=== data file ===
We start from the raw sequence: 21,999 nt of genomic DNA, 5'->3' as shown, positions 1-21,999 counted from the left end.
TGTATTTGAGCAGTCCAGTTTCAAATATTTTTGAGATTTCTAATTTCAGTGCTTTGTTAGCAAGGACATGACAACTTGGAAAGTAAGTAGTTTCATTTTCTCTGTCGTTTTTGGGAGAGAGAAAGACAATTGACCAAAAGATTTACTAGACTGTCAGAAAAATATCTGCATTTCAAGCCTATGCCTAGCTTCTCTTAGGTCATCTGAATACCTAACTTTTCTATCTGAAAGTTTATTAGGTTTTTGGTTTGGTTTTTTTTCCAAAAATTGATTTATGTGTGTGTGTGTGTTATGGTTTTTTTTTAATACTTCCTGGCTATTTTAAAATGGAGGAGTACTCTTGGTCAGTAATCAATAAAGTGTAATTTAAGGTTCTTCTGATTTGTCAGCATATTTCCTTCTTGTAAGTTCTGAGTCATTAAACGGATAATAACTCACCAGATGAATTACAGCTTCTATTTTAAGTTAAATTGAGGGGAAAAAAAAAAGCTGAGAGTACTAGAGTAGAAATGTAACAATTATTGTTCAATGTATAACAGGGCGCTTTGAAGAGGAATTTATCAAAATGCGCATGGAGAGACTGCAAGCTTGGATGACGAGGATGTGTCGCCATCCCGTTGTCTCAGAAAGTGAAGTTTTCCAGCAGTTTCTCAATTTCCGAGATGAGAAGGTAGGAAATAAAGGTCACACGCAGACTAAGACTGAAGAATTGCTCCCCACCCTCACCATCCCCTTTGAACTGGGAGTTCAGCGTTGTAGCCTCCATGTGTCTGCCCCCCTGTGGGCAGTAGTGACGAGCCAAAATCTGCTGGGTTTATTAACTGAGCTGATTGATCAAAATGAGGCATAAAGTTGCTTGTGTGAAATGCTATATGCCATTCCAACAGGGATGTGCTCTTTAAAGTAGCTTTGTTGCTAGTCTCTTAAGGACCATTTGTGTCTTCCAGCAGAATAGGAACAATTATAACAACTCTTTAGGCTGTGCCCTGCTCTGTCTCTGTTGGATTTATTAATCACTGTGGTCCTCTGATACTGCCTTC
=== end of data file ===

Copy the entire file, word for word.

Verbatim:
We start from the raw sequence: 21,999 nt of genomic DNA, 5'->3' as shown, positions 1-21,999 counted from the left end.
TGTATTTGAGCAGTCCAGTTTCAAATATTTTTGAGATTTCTAATTTCAGTGCTTTGTTAGCAAGGACATGACAACTTGGAAAGTAAGTAGTTTCATTTTCTCTGTCGTTTTTGGGAGAGAGAAAGACAATTGACCAAAAGATTTACTAGACTGTCAGAAAAATATCTGCATTTCAAGCCTATGCCTAGCTTCTCTTAGGTCATCTGAATACCTAACTTTTCTATCTGAAAGTTTATTAGGTTTTTGGTTTGGTTTTTTTTCCAAAAATTGATTTATGTGTGTGTGTGTGTTATGGTTTTTTTTTAATACTTCCTGGCTATTTTAAAATGGAGGAGTACTCTTGGTCAGTAATCAATAAAGTGTAATTTAAGGTTCTTCTGATTTGTCAGCATATTTCCTTCTTGTAAGTTCTGAGTCATTAAACGGATAATAACTCACCAGATGAATTACAGCTTCTATTTTAAGTTAAATTGAGGGGAAAAAAAAAAGCTGAGAGTACTAGAGTAGAAATGTAACAATTATTGTTCAATGTATAACAGGGCGCTTTGAAGAGGAATTTATCAAAATGCGCATGGAGAGACTGCAAGCTTGGATGACGAGGATGTGTCGCCATCCCGTTGTCTCAGAAAGTGAAGTTTTCCAGCAGTTTCTCAATTTCCGAGATGAGAAGGTAGGAAATAAAGGTCACACGCAGACTAAGACTGAAGAATTGCTCCCCACCCTCACCATCCCCTTTGAACTGGGAGTTCAGCGTTGTAGCCTCCATGTGTCTGCCCCCCTGTGGGCAGTAGTGACGAGCCAAAATCTGCTGGGTTTATTAACTGAGCTGATTGATCAAAATGAGGCATAAAGTTGCTTGTGTGAAATGCTATATGCCATTCCAACAGGGATGTGCTCTTTAAAGTAGCTTTGTTGCTAGTCTCTTAAGGACCATTTGTGTCTTCCAGCAGAATAGGAACAATTATAACAACTCTTTAGGCTGTGCCCTGCTCTGTCTCTGTTGGATTTATTAATCACTGTGGTCCTCTGATACTGCCTTC